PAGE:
Skip to main content

Watch Axl Rose and Tracii Guns play Led Zeppelin's 'Rock and Roll' onstage in 1986

The pair joined L.A. rockers Shark Island at Gazzarri's on the Sunset Strip

While Shark Island is a band that is remembered by only the most devoted ‘80s hard rock fans these days, back in the middle of that decade they were a hot ticket on the Sunset Strip, and counted musicians like Axl Rose and Tracii Guns, who played together in early versions of both L.A. Guns and Guns N' Roses, among their fans (additionally, Guns and Black later joined forces in the short-lived supergroup Contraband).

Now, Guns has posted a clip on his Instagram page of he and Rose joining Shark Island onstage during a 1986 gig at Gazzarri’s on the Sunset Strip to play the Led Zeppelin classic, “Rock and Roll.”

You can check out Guns’ Instagram post below, as well as a YouTube video of the full performance, which has been floating around the web for several years, above.

The video was shot by Marc Canter, a longtime friend of Slash’s, who also served as Guns N’ Roses’ unofficial chronicler in their earliest days.

A few years back, Shark Island vocalist Richard Black gave an interview to website Misplaced Straws in which he addressed long-standing rumors that Rose appropriated some of his stage moves, including the shimmying "snake dance," and incorporated them into his own performances. Said Black:

“I went over to Axl’s pad one time, like some kind of an after-party or something. And he had a TV going in the living room area and on top of the TV, there was I don’t know, eight or 10 VHS tapes, all marked with Shark Island. He taped some shows verbatim, boom, and one playing as I walked in on TV, no bones about it, nothing was hidden. Well, you know, my heart sank when I saw that. Because I already knew at that time that Guns N’ Roses were getting down with David Geffen and that whole thing. And I knew that the person with the biggest mouthpiece is going to be able to claim whatever, so what can I do? You know, what can I do? He wasn’t able to do anything nearly as good as what I was doing. I’m not trying to boast or anything, but truly."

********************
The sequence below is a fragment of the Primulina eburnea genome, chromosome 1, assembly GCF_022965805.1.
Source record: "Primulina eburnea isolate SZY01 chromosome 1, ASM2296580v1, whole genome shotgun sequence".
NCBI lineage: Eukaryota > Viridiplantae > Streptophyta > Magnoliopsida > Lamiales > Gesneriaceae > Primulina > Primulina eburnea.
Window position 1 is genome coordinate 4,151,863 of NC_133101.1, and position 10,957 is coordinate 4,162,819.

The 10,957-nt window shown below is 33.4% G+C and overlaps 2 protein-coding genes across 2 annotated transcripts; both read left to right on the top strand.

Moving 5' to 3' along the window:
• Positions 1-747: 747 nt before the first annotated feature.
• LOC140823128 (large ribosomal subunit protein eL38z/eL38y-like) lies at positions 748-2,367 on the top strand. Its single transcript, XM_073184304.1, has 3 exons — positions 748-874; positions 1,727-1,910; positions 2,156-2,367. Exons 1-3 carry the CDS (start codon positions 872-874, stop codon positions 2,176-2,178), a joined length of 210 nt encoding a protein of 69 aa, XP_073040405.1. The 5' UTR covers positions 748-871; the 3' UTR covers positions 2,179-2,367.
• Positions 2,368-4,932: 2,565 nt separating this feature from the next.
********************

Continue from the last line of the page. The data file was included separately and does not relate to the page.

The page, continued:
Black continued, “So what happened is the first song that came out is ‘Welcome to the Jungle,’ right? The video of ‘Welcome to the Jungle,’ even by Guns N’ Roses’ standard, is largely different than what came after that for them. For Axl, for everybody. It was very much a different vibe, he was dressed differently, more glamour, after that and they decided to try to look like Hell’s Angels or something. They kind of shifted gears to that. And I was never into that. I was more into, like, elegance and decadence and a trifle raunchy. That’s what I kind of tried to be. That was like what my intent was. So if you look, if one were to look at ‘Welcome to the Jungle’ and one were to remember the Gazzarri’s-era time, then the whole similarity is very obvious.”

For his part, Canter has commented on the Richard Black/Axl Rose rumors over the years as well. In 2012, he wrote on mygnrforum.com: “First off that video with Axl and Tracii was from April 26th 1986 and I shot it. The reason I was there is because I knew Axl was going to be going up on stage with them and I was filming everything Axl did because I knew it was important to have it. Since I was there I shot the whole show. I gave Axl a copy of it and that’s why it ended up in Axl's apartment."

He continued, “Axl had plenty of moves before he had even heard of Shark Island. Axl liked Richard and thought the band was very professional because they used to play 200 gigs a year. The snake move was something that Richard did do and Axl must have been a bit influenced by it and picked up on it and at some point worked it in with all his other moves. It doesn't mean that Axl ripped him off. Lots of Rock Stars get influenced by something they see and use it somehow. Mick Jagger got a lot of them from Tina Turner. Axl is ver[y] natural and is mostly one of a kind in everything he does but I'm sure some of what he does came from something he saw somewhere and just starting doing something like it because it felt right. Joe Perry took a lot from Jeff Beck, Slash took a lot from Joe Perry that's Rock N' Roll and there are kids out there that took something from Slash. No big deal.”